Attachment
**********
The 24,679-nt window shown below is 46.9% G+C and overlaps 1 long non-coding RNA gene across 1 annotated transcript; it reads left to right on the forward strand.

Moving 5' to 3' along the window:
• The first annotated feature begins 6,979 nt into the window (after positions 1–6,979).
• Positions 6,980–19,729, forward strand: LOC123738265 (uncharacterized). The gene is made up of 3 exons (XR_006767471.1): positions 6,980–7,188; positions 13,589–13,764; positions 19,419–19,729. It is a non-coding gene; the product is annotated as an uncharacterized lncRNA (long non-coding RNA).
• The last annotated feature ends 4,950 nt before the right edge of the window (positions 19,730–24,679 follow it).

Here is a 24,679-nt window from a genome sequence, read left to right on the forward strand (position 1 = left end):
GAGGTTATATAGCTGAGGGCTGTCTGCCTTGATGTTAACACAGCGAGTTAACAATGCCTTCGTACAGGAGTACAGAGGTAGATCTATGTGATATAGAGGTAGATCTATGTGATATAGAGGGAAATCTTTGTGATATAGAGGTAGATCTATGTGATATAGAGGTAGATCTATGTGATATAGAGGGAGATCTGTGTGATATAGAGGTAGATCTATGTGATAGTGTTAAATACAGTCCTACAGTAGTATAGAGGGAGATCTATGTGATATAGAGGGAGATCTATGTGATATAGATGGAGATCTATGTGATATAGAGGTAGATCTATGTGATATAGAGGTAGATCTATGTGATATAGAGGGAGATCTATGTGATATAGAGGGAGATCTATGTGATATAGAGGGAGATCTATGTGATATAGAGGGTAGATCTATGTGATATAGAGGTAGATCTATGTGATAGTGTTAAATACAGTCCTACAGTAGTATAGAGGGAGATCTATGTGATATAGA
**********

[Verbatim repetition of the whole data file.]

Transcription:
The 24,679-nt window shown below is 46.9% G+C and overlaps 1 long non-coding RNA gene across 1 annotated transcript; it reads left to right on the forward strand.

Moving 5' to 3' along the window:
• The first annotated feature begins 6,979 nt into the window (after positions 1–6,979).
• Positions 6,980–19,729, forward strand: LOC123738265 (uncharacterized). The gene is made up of 3 exons (XR_006767471.1): positions 6,980–7,188; positions 13,589–13,764; positions 19,419–19,729. It is a non-coding gene; the product is annotated as an uncharacterized lncRNA (long non-coding RNA).
• The last annotated feature ends 4,950 nt before the right edge of the window (positions 19,730–24,679 follow it).

Here is a 24,679-nt window from a genome sequence, read left to right on the forward strand (position 1 = left end):
GAGGTTATATAGCTGAGGGCTGTCTGCCTTGATGTTAACACAGCGAGTTAACAATGCCTTCGTACAGGAGTACAGAGGTAGATCTATGTGATATAGAGGTAGATCTATGTGATATAGAGGGAAATCTTTGTGATATAGAGGTAGATCTATGTGATATAGAGGTAGATCTATGTGATATAGAGGGAGATCTGTGTGATATAGAGGTAGATCTATGTGATAGTGTTAAATACAGTCCTACAGTAGTATAGAGGGAGATCTATGTGATATAGAGGGAGATCTATGTGATATAGATGGAGATCTATGTGATATAGAGGTAGATCTATGTGATATAGAGGTAGATCTATGTGATATAGAGGGAGATCTATGTGATATAGAGGGAGATCTATGTGATATAGAGGGAGATCTATGTGATATAGAGGGTAGATCTATGTGATATAGAGGTAGATCTATGTGATAGTGTTAAATACAGTCCTACAGTAGTATAGAGGGAGATCTATGTGATATAGA